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Wednesday, March 4, 2015

Me, #WritersPitch, and the why not me bug.

“Many of the great writing achievements of the world were accomplished by tired and discouraged men who kept on writing.”

I love writing. I have been told that I am very good at it; however dragons from my past can’t believe it. One day I am going to slay that dragon, but right now that dragon, sometimes referred to as doubt consumes me. I won’t divulge the painful reasonings behind my self-doubt; they will go to the grave with me.
Let’s assume, for arguments sake that I am a great writer. I must be. The proof is in the comments of the fifty to a hundred people that have read my work. I love writing; apparently I am good at it. I have one nagging question that remains unanswered. There is one mystery to me that remains a riddle. Why hasn’t one agent seen what my readers see in me? Do agents have a different conception on what can be classified as good? Regular every day Joe’s are the ones who buy most books. Or at least they were the last time I checked.
I just don’t get it.
Shall I say it again? I love writing; it’s the publishing part of the writing I don’t like.
At what point do your dreams become nightmares? When is the correct time to become jaded? When does disappointment become failure? I still have aspirations of getting published. I still hope that my current WIP will be the one to catapult me into a book deal. If not this WIP, then certainly the next or the next or the next.

As I write this, another in a long line of form rejections gracefully falls into my printer’s tray with a soul-shattering thud. Once again an agent, that showed so much promise in the beginning, has proven that she does not share my dream. This agent seduced me with her web site as she beckoned me with her, “this agent is actively building her clients.” How many times have I fallen for that come-hither mesmerizing “this agent represents middle-grade” hypnotizing stare?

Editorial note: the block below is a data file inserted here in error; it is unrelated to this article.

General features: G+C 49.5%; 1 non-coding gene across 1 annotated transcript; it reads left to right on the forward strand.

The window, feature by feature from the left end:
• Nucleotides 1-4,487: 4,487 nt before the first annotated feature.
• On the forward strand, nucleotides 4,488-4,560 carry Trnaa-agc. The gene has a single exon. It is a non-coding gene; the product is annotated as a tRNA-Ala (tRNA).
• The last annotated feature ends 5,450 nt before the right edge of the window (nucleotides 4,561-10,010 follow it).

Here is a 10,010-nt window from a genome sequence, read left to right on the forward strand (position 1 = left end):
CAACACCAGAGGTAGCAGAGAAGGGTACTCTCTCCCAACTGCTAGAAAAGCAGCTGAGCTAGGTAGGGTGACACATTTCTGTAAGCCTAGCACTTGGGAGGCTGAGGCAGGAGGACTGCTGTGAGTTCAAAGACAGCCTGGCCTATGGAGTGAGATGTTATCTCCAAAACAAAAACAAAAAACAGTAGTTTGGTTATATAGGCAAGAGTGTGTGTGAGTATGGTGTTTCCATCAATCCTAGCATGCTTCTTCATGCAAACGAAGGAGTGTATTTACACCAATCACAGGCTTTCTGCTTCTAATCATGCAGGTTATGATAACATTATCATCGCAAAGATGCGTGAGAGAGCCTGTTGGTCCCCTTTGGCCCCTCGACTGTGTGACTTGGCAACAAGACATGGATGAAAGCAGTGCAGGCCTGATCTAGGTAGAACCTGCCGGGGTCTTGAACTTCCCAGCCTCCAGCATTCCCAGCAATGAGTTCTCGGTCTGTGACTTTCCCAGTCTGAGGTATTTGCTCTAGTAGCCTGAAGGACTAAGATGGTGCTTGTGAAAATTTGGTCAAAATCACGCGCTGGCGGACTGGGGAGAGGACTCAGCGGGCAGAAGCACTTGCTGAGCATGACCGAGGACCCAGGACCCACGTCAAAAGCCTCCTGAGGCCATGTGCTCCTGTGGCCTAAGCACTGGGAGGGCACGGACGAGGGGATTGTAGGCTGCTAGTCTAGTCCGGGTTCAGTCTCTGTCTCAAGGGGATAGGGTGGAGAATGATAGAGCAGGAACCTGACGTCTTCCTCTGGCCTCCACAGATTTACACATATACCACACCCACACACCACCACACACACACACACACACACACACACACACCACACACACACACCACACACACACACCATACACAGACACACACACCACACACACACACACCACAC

It would seem that lessons would have been learned by now. How do we as writers accept getting knocked on our butts, and keep coming back for more? Is it easy for us to see our dreams be dismissed subjectively? How many of us would stop associating with friends that told us that we just didn’t fit in, or were just not right? It is something we as wanna-be-authors face on a daily basis, or ,in some cases, three or four times a day?
Every one of us goes to our email countless times each day, searching for that solitary positive response to our query, coming back empty handed more times than not. We click our inbox closed with our “no news is good news” attitude. We read with interest what other writers say about their queries, and how agent X rejected, or requested a partial, Nano-seconds after they hit send. We wonder why a particular agent has responded to a particular writer, when the same agent has had your query for months without a response.
Well guess what. Rejection is the cold hard fact of the ruthless publishing business. The sooner we accept that 9 out of 10, and sometimes 99 out of 100 queries will get rejected or ignored is all a part of the game and never personal, the sooner we can move on. It’s hard to accept rejection after rejection, after rejection, but we must accept that literary agents do not sit in their offices and choose whose dream to crumble today. Accept that before a flower can grow there needs to be rain, or in my case monsoons.
Each and every one of us is a dreamer. We all chase our own individual rainbow. We all love what we do; writing is a passion for most of us. There is a price we all must pay for our dreams, rainbows are never free. Hope is the price we pay; it’s what gets us through to the next query. There is no doubt we hope our next query is our last query. Without hope there would be no literature.
I have always been a dreamer; I have never given up hope that my dreams will someday be the dreams of the perfect agent.
Give me the patience to accept that which I cannot change, and the courage to hope for my place in the stars.
Never give up. Accept failure with the determination to get it better the next time. Dream the impossible dream, and wish on the evening star.
One day soon, you’ll walk past a reader with their nose in a book and smile and say “that’s me they’re reading.”